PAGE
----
start I “be-in-good”(live) at the “place-not-multitude” (lonely) “three(binary)-set:one-place-world-:of-spectrum-expending energy”  (Planet Earth). end-in-present

If a word is a single compound word, it’s connected with an apostrophe.  If it’s a doubly-compounded word (linking together three compound words), the linked words are connected with two apostrophes.  Triply-compounded get three, etc.  So in our new orthography, it would look like this…

ᒣᒣᒧ  ᒪᒧᒪ  ᒥᒣᒪ’ᒣᒪᒪ’ᒥᒪᒣ  ᒧᒪᒥ  ᒪᒥᒥ  ᒣᒥᒧ  ᒥᒧᒧ’ᒣᒪᒪ’ᒥᒪᒧ  ᒥᒧᒣ’ᒥᒪᒥ’ᒥᒧᒪ”ᒥᒧᒣ’ᒥᒧᒣ’ᒥᒧᒧ”ᒧᒪᒧ’ᒥᒪᒥ’ᒧᒥᒥ  ᒣᒣᒣ

Looks slightly Hebrew but also pretty alien.  You can imagine seeing that text up in neon lights on some extra-terrestrial bar somewhere, right?  But it begs a problem: spaces don’t really present themselves well in this text.  Given the nature of the language, readability doesn’t seem like it should be our primary concern, but it bugs me.  So, inspired by my translation methods, here’s a decent alternative to spaces:


This I like better. I’m tempted to put a double-colon between sentences, as so…


…But that sort of gets rid of the purpose of the start/stop words, so I’ll say no to that idea.

Getting creative…

I mentioned above that there are different ways of reading.  Most people are familiar with left-to-right, right-to-left, and top-to-bottom vertical reading, but there are all sorts of ways to read… And all sorts of ways to construct words.

A fair number of syllabaries involve squishing together symbols for sounds in creative ways.  The Mayan writing system was half-logographic, in that the glyphs (or parts of the glyphs) often represented sounds– sometimes given prefixes and suffixes by additions to the  illustrations on the sides or tops of the glyphs.  Even numbers, for example, could be tacked on to the sides of the noun they counted.

So why does Codon have to be read left-to-right?  For that matter, why are we writing letters side-by-side? If we wanted to, we could put them together in nesting semi-squares, read outside to inside.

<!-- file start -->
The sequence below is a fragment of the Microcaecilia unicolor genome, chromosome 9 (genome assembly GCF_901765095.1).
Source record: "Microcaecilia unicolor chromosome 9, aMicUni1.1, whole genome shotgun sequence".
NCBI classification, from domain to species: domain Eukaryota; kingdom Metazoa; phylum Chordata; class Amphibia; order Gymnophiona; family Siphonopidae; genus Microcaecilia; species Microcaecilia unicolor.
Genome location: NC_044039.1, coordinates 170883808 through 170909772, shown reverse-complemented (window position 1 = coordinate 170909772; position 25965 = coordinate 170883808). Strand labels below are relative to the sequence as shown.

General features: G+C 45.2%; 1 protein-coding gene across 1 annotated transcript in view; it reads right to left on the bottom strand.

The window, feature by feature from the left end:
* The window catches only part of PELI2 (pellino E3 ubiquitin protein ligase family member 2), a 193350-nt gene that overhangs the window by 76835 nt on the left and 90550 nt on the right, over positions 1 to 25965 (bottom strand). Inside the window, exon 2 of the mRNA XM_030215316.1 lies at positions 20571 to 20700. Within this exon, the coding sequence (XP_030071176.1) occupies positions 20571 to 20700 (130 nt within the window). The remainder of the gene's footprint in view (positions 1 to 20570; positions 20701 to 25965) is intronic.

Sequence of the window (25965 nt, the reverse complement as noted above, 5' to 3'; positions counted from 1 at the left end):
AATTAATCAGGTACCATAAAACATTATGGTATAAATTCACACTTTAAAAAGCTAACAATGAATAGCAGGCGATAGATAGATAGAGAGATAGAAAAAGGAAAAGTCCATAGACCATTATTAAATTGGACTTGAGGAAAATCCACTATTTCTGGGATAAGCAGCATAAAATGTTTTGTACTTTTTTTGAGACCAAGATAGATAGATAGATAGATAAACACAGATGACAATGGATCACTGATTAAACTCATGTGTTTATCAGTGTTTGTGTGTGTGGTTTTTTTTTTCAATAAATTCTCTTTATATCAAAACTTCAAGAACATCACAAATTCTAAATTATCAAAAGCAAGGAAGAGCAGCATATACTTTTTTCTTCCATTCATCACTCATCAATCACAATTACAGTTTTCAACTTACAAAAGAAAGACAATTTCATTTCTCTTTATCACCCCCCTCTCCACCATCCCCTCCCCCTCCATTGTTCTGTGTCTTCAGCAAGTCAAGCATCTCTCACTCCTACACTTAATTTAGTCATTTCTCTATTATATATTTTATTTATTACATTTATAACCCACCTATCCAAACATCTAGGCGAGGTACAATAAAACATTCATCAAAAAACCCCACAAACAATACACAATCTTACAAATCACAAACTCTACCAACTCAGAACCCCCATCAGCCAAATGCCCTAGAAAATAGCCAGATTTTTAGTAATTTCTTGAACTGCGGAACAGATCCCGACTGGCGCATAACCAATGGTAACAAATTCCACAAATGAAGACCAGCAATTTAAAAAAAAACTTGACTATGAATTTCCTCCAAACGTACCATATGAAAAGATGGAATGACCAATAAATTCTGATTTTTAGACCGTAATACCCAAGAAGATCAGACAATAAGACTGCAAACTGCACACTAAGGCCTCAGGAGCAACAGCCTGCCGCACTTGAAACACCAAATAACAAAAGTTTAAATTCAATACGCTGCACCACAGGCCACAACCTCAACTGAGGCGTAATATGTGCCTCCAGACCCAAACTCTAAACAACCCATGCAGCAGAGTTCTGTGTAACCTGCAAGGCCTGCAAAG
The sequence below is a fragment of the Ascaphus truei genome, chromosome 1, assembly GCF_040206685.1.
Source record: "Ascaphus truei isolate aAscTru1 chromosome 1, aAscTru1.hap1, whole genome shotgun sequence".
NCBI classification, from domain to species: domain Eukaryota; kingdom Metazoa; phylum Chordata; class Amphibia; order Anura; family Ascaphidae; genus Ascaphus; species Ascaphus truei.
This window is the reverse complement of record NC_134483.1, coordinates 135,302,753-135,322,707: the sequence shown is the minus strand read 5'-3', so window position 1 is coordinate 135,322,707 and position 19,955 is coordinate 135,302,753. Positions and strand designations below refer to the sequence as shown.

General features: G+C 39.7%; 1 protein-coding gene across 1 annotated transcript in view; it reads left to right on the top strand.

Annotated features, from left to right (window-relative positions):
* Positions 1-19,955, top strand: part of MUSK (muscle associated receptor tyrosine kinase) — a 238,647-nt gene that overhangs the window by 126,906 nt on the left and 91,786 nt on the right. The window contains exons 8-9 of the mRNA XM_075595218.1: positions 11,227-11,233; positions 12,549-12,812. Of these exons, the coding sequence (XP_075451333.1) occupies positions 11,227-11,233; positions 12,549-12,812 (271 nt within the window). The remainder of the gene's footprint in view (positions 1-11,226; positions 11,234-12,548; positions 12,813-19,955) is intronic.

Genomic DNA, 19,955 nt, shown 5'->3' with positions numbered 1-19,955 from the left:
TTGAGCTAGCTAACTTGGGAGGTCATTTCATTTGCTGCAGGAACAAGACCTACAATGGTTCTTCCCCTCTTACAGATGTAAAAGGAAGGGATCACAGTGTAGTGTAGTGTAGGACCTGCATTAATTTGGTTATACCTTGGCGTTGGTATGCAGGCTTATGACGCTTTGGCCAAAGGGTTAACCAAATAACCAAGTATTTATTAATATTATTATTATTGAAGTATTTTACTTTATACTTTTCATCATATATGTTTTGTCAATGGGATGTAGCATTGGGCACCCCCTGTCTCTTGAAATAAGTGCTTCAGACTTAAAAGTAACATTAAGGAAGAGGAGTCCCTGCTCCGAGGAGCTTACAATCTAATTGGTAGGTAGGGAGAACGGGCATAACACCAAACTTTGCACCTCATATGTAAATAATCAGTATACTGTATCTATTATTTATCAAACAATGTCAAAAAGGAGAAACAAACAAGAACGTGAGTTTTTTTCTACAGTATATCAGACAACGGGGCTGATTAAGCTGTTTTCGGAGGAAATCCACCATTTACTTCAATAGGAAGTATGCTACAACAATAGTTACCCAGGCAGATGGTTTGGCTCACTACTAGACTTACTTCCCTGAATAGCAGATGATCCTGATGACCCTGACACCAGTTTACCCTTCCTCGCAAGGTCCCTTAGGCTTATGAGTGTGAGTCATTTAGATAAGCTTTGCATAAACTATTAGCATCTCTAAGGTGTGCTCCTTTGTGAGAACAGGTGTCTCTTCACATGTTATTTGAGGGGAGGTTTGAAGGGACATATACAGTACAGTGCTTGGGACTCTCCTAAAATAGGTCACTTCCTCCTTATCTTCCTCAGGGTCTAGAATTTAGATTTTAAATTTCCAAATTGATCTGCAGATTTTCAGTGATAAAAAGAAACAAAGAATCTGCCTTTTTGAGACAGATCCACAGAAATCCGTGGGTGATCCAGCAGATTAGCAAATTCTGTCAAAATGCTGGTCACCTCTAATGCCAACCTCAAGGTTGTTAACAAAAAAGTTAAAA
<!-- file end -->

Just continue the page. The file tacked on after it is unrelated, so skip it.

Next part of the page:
I’m not going to make it any more complicated– it doesn’t need to be.  But I want to leave you with the idea that language and writing is completely malleable.  Even real, non-constructed languages.

So have fun with them.


3 thoughts on “Codon, Part Six: Writing Systems

  1. It was awesome to read through all of the posts in this little series of yours and neat to see the language come together and become more complete!

    I had originally seen your post asking about a possible writing system on Reddit, but didn’t read too much into it, and then fancy that, it shows up here on your blog!

    I would like to see some about the other two languages that you briefly introduced in post one, if you haven’t posted some already. It sure is great to see a blog like yours, nice and insightful. Thanks! :)


    • Thank you so much! I’ve been waiting to do the writing system post for a while now, but for the sake of clarity I left it until the end. Since I was explaining the process of creating a language (rather than teaching a language), it made sense to keep the written form in Roman lettering for a while.

      I may put up some information on my other conlangs as I work on them, so stay tuned!


  2. Pingback: Conlang Lite: The Language Facade | The Evening Ramble